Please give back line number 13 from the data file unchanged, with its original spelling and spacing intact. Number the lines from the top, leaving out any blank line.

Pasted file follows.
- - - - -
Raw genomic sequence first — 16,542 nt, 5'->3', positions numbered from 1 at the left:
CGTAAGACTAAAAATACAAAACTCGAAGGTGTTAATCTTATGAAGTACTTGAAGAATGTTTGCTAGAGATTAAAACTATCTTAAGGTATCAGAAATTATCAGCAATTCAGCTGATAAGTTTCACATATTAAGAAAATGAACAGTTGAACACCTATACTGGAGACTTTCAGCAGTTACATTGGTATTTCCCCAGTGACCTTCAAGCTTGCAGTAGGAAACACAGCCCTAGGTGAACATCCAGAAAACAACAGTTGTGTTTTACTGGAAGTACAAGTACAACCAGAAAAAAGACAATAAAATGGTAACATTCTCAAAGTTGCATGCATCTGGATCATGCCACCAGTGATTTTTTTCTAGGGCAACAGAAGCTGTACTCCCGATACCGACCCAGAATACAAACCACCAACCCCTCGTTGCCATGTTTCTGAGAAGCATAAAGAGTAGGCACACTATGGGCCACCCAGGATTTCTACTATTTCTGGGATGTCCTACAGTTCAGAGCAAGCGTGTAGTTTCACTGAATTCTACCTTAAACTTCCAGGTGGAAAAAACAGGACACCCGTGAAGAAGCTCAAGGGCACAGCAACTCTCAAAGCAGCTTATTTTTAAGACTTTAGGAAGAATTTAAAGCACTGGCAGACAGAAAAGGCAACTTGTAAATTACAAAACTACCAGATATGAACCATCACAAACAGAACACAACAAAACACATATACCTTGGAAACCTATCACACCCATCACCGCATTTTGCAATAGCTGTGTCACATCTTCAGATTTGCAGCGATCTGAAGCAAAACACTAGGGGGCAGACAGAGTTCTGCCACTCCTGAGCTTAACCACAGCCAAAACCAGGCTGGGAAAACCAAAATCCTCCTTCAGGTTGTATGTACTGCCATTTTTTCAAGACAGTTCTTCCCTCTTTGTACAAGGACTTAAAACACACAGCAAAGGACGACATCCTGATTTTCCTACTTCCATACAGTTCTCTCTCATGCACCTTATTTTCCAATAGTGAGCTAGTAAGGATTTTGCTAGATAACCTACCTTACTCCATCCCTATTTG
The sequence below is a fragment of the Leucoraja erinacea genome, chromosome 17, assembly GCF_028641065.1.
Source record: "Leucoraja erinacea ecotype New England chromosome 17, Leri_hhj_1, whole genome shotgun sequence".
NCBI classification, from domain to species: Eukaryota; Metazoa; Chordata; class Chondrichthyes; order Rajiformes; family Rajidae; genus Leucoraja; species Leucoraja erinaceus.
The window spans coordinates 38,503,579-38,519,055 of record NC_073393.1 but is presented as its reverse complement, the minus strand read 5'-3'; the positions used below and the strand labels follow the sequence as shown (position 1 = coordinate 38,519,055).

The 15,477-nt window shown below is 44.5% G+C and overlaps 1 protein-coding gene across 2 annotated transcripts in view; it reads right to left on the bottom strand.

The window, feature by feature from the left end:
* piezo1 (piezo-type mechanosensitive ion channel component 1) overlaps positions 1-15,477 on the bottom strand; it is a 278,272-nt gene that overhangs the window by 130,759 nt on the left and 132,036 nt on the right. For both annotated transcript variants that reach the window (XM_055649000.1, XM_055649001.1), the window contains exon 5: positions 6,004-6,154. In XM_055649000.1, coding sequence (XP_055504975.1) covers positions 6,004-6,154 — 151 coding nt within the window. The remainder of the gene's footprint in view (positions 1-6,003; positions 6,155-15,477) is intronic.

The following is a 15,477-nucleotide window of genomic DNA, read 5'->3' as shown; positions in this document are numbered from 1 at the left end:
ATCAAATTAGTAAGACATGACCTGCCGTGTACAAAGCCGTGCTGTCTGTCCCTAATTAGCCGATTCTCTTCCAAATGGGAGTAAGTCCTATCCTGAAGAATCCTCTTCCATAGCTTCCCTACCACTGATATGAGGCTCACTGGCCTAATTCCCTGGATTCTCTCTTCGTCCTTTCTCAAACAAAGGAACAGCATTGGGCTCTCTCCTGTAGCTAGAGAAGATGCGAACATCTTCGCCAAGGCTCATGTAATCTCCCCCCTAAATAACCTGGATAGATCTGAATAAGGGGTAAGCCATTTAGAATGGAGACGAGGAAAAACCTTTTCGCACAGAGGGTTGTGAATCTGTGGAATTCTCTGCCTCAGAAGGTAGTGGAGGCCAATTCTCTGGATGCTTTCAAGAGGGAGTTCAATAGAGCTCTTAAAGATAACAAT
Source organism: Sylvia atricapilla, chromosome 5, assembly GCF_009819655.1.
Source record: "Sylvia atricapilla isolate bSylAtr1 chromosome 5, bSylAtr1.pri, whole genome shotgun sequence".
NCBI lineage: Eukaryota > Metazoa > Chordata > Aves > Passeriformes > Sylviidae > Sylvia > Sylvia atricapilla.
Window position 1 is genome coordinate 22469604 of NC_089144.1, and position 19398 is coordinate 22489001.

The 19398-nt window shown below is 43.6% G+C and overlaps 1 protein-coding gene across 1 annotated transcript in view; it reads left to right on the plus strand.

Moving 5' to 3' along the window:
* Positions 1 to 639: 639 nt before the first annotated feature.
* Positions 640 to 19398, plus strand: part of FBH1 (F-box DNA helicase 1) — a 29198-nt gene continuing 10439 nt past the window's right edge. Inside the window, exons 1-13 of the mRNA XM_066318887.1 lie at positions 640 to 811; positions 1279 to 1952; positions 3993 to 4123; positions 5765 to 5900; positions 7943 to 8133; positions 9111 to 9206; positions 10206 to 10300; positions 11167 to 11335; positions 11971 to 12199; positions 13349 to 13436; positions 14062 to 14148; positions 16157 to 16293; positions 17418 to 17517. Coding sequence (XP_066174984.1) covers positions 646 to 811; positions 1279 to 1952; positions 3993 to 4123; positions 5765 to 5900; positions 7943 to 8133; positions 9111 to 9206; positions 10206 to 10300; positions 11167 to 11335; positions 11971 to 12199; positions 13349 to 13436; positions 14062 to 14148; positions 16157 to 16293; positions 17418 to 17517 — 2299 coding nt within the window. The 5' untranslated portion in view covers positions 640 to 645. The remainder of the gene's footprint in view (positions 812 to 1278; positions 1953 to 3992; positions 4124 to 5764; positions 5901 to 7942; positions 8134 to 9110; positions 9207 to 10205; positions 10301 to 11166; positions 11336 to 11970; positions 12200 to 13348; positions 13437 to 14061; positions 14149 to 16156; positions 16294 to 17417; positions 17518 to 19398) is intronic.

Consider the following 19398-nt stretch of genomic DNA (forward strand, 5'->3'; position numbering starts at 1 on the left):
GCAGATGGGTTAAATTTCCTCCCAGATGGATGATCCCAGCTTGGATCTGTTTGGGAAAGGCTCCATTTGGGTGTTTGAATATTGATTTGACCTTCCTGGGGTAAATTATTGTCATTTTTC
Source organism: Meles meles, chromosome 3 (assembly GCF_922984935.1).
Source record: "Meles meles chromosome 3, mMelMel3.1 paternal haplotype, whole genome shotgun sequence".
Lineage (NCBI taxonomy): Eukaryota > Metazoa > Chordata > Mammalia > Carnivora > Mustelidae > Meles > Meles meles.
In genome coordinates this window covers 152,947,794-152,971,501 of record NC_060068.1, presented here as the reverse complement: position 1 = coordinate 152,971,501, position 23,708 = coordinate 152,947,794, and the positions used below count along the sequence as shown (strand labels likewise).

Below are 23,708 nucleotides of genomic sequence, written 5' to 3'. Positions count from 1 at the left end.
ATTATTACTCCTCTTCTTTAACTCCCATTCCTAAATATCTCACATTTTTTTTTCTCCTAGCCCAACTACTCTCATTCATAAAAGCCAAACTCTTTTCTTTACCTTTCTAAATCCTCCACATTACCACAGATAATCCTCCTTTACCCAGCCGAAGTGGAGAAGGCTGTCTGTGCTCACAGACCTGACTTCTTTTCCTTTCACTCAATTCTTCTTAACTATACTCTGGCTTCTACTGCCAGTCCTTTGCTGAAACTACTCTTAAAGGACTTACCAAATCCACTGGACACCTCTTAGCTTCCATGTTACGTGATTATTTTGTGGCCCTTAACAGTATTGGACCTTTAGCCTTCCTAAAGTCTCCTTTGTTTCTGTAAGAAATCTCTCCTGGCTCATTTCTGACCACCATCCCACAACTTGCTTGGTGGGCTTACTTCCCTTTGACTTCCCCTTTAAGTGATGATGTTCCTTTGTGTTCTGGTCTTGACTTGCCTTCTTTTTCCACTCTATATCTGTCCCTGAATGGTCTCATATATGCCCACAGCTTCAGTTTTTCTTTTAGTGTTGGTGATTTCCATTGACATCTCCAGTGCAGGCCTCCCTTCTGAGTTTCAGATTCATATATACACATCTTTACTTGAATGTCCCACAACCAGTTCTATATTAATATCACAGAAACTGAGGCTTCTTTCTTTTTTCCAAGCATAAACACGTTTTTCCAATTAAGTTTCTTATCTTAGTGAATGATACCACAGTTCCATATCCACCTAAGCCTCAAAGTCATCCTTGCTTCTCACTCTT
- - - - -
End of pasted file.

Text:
Source record: "Sylvia atricapilla isolate bSylAtr1 chromosome 5, bSylAtr1.pri, whole genome shotgun sequence".